Updated Fri 28 Feb 2014, 12:08pm AEDT
The peak body for the vegetable industry believes that they’re a biosecurity risk to the country’s horticulture sector.
Ausveg initially made the comments in a press release that supported the Federal Government’s decision to scrap the $1.5 million Community Food Grants program.
The program, a key initiative under Labor’s National Food Plan, would have provided funding to community gardens and farmers’ markets, but also food hubs, food rescue groups, and local food projects.
But Costa Georgiadis, presenter of ABC TV’sGardening Australia, says community gardens are no threat to biosecurity.
“Community gardens are about growing awareness and getting people inspired in local seasonal food,” he said.
“To think that spending money on an initiative like that that brings people closer to their food, and develops food as a health initiative, how could you think that a $1 million spent on growing community.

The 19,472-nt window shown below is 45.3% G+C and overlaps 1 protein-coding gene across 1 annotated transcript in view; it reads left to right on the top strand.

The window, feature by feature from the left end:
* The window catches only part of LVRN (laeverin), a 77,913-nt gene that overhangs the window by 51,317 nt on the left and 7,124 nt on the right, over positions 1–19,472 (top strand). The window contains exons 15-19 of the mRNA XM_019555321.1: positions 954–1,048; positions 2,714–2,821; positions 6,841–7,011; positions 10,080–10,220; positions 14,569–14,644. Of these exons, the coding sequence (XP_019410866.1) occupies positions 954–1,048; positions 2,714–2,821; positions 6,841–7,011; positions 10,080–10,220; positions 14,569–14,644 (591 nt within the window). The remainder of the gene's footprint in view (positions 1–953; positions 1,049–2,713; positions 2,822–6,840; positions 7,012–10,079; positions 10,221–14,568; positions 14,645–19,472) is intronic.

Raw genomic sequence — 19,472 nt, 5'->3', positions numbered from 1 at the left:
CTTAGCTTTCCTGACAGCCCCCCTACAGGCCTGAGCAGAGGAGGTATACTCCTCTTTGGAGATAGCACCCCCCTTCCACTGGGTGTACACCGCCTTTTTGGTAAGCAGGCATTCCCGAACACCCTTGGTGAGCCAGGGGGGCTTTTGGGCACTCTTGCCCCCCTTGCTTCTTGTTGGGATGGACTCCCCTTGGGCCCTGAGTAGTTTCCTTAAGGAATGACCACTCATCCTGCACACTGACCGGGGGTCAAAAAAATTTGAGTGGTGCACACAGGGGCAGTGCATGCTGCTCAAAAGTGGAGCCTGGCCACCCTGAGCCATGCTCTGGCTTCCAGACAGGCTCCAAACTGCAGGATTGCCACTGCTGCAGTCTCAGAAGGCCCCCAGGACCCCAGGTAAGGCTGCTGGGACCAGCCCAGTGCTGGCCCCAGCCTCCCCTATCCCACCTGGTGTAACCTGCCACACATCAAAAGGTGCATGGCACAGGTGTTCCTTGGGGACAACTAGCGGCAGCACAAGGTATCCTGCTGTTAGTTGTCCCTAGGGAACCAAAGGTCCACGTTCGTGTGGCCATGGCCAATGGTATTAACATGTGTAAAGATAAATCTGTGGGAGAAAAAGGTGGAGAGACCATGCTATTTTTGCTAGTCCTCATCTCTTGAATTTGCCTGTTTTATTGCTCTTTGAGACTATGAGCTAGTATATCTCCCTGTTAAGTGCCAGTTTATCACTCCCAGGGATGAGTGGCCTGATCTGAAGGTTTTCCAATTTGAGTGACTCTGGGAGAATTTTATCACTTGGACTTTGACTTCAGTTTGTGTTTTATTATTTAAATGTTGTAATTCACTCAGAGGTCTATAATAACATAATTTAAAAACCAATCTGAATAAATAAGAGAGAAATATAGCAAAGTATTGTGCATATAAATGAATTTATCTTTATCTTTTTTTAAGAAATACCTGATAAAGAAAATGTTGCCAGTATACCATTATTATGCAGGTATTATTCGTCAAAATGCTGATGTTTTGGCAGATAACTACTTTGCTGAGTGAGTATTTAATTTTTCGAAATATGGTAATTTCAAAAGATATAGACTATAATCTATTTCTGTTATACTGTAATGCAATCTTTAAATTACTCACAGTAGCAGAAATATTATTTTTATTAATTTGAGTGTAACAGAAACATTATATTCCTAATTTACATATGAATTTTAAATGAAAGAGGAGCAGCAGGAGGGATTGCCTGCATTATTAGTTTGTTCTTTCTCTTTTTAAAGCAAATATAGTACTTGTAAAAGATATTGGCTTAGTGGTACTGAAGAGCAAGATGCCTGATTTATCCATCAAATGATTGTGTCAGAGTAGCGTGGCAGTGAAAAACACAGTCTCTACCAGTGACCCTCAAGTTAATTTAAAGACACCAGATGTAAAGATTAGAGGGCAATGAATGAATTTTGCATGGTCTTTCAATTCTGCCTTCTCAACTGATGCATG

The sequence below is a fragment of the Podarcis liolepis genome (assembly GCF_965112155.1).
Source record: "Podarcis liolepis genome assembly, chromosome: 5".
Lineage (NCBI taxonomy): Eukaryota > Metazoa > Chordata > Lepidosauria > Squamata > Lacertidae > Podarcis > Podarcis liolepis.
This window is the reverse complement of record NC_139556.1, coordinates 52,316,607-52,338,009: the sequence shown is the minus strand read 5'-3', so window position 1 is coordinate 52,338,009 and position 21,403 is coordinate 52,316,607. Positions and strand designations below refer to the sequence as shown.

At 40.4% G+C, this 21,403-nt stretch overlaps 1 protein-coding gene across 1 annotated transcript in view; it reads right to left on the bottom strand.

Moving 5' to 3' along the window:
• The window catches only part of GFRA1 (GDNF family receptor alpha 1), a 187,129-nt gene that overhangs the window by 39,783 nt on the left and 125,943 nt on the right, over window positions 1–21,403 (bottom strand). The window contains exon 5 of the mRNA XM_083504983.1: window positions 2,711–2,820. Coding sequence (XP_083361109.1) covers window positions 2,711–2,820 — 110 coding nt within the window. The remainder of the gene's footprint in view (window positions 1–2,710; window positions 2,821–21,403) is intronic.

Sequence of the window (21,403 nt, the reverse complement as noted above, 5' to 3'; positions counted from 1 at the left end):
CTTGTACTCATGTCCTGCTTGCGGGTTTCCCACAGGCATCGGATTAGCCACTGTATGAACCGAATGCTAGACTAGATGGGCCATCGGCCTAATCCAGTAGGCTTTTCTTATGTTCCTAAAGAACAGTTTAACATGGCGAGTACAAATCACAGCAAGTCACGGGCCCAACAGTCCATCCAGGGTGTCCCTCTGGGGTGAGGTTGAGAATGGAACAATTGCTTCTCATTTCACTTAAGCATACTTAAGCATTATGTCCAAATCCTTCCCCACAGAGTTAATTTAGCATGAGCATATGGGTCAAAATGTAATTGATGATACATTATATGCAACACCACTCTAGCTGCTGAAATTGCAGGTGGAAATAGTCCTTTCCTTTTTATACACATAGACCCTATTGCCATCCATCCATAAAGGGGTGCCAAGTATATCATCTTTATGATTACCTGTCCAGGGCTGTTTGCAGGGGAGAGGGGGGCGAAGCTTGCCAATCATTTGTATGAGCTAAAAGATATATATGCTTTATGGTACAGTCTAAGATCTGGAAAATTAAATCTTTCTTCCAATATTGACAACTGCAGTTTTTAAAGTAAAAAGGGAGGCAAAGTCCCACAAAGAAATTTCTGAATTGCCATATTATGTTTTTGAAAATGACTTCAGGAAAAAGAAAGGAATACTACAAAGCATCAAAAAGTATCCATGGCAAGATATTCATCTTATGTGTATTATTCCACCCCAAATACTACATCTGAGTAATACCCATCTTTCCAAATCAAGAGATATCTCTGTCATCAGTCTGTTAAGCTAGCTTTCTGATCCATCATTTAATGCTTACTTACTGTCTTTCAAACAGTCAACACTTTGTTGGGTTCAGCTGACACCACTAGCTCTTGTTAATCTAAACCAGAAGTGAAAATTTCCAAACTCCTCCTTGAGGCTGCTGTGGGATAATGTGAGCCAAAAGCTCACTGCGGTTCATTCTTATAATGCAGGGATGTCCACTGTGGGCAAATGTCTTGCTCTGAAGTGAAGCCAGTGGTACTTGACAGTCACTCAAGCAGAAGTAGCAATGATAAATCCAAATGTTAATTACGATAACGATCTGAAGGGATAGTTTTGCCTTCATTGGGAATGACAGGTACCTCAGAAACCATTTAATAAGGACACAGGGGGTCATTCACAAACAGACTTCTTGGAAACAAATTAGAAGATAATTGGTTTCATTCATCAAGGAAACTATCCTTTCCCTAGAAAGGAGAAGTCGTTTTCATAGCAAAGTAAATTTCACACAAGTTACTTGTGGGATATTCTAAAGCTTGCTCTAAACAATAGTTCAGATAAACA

“The thing with community garden is that it’s not just the produce you’re growing, you’re growing the actual community, people are sharing, people are engaging.
“My community garden in my street is not a threat to the biosecurity of the country, because in a community garden the moment fruit is ready it’s gone.
“I struggle with the thought that a community garden is a biosecurity threat, I think the only threat the community gardens are posing to some ways of thinking is that people are becoming more aware of a local food option and not relying on imports.”
There’s a growing interest among Australians in the local food movement, with those wanting to either grow their own or meet those who do.
“I think what community gardens and the whole local food system is saying is let’s ditch convenience for seasonality and let’s make local the driver of our food ethos, which is about health and not about convenience,” he said.
Costa says that if industry bodies see this movement as a threat, then they’re taking a backward step.
“What they’re doing is saying ‘We’re going to shut you down’ it’s only going to build a bigger groundswell, when they should be building that groundswell to actually promote more and more growers in local areas,” he said.
“That will only ultimately build up the end-game for them, which is exports.”